Project Management Triangle (also known as Golden Triangle or Iron Triangle) has one missing part.
Originally, when the triangle was developed, the missing part was so obvious that the author didn’t include it in the triangle.
“I was thinking about how time control could be integrated with cost control. This was the main plank of my research (1959). I designed a computer program which did integrate cost, time and resources and could show the effect of decisions about the work and how to do it on both cost and time simultaneously.” (HOW IT ALL BEGAN, PM World Library, 2006, Dr. Martin Barnes)
The CPM method was invented (1957) as an attempt to understand how resource assignments impact project Time and Cost, but soon it was realised that the third component, quality, is also very important.
“…you did not just have to manage the cost and the time, you had to manage the delivery of what was specified as well. I sketched a diagram to make the point – a triangle with time, cost and quality at the corners. On the overhead projector, I moved a coin around the triangle to show how the three tensions competed, etc. This concept really caught on and, as far as I know, it was the first time anybody had set down that managing what we now call a project was not just time control, it was control of cost and outcome as well.”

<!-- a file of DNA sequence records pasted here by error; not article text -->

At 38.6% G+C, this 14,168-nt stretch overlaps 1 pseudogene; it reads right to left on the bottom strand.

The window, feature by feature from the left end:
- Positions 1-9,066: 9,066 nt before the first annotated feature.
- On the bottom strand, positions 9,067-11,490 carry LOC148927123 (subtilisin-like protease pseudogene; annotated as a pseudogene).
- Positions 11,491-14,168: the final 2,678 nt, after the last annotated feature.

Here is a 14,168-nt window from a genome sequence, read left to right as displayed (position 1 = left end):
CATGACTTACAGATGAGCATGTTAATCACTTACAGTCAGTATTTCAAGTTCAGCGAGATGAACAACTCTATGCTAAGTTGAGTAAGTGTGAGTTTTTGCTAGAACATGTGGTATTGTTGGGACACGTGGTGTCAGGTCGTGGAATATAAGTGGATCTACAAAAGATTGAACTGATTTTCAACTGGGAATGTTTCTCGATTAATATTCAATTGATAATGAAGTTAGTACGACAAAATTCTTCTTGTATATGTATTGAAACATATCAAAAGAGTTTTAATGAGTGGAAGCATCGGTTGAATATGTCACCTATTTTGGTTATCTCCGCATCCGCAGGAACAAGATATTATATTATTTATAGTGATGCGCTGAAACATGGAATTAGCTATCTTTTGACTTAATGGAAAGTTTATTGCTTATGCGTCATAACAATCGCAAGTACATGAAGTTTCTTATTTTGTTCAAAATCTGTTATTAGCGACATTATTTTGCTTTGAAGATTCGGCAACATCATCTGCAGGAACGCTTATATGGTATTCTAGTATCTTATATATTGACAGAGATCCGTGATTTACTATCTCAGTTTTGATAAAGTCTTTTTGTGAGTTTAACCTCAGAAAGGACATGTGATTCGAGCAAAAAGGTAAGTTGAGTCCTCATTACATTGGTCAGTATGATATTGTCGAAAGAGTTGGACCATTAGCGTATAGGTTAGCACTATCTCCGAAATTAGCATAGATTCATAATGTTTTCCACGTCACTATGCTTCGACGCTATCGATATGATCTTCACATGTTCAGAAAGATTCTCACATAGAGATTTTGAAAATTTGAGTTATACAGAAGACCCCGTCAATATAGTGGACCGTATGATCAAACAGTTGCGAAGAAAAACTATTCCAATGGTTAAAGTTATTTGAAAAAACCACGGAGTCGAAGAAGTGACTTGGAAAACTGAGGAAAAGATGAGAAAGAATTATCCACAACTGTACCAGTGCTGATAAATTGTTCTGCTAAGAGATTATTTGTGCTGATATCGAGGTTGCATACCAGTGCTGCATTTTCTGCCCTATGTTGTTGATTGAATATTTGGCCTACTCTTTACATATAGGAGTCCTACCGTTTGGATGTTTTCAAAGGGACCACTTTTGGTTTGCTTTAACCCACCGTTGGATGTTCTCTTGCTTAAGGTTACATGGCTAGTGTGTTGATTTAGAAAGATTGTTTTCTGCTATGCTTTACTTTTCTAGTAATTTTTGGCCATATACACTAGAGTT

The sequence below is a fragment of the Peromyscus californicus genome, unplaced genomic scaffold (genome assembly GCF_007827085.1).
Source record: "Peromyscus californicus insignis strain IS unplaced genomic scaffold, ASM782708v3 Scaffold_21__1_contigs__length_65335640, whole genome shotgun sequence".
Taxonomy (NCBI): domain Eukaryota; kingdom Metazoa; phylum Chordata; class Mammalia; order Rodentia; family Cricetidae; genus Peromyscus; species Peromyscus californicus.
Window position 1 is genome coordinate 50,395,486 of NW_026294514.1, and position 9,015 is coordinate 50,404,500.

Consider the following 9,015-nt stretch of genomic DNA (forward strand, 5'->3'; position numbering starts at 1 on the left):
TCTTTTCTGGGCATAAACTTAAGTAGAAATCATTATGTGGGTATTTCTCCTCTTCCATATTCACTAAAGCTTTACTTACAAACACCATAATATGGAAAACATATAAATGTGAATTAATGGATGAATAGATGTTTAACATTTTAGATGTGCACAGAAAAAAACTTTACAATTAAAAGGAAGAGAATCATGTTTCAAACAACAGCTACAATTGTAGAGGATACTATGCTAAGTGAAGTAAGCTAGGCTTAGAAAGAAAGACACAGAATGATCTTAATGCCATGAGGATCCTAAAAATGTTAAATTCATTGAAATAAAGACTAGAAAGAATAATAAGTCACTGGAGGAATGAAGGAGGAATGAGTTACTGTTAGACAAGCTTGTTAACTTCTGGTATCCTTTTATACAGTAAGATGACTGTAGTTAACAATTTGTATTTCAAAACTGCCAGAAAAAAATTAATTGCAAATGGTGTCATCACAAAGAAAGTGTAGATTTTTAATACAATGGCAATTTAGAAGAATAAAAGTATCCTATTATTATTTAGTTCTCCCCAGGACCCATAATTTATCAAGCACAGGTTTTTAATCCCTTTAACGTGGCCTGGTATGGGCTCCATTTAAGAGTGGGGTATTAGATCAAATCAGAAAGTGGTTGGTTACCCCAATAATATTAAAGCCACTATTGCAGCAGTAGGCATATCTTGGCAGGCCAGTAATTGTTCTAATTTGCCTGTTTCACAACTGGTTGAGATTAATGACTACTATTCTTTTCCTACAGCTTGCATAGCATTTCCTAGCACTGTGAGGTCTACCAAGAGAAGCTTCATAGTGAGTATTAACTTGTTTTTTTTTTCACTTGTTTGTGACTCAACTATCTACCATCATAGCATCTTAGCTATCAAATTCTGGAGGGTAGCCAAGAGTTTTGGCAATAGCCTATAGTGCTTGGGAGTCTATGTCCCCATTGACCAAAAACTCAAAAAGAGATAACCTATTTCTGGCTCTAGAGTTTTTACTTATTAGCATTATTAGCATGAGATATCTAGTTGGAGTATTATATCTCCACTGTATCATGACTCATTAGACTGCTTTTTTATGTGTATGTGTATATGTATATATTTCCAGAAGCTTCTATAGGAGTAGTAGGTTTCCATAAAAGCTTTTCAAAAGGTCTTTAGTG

‘Resources’ is the ultimate base of the Project Management Triangle.
The triangle is NOT ‘How Time, Cost and Quality impact each other’ but ‘How changes in Resource assignments impact Time, Cost and Quality.”
An alternative version of the triangle with “Time, Cost and Scope” was developed later, but it is a different story…